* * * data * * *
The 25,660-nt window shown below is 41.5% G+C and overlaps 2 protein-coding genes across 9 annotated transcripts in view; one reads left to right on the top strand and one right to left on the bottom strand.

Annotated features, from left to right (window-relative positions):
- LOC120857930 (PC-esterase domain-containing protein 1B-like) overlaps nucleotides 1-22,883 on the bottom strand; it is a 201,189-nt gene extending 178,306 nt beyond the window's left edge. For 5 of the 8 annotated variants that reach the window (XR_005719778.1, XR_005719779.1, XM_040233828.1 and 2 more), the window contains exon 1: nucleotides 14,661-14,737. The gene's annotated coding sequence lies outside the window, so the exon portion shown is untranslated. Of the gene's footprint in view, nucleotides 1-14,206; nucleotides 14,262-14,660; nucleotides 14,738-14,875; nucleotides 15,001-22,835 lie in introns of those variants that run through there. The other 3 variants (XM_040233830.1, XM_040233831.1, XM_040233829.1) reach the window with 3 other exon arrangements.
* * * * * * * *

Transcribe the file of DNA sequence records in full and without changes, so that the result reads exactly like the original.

The 25,660-nt window shown below is 41.5% G+C and overlaps 2 protein-coding genes across 9 annotated transcripts in view; one reads left to right on the top strand and one right to left on the bottom strand.

Annotated features, from left to right (window-relative positions):
- LOC120857930 (PC-esterase domain-containing protein 1B-like) overlaps nucleotides 1-22,883 on the bottom strand; it is a 201,189-nt gene extending 178,306 nt beyond the window's left edge. For 5 of the 8 annotated variants that reach the window (XR_005719778.1, XR_005719779.1, XM_040233828.1 and 2 more), the window contains exon 1: nucleotides 14,661-14,737. The gene's annotated coding sequence lies outside the window, so the exon portion shown is untranslated. Of the gene's footprint in view, nucleotides 1-14,206; nucleotides 14,262-14,660; nucleotides 14,738-14,875; nucleotides 15,001-22,835 lie in introns of those variants that run through there. The other 3 variants (XM_040233830.1, XM_040233831.1, XM_040233829.1) reach the window with 3 other exon arrangements.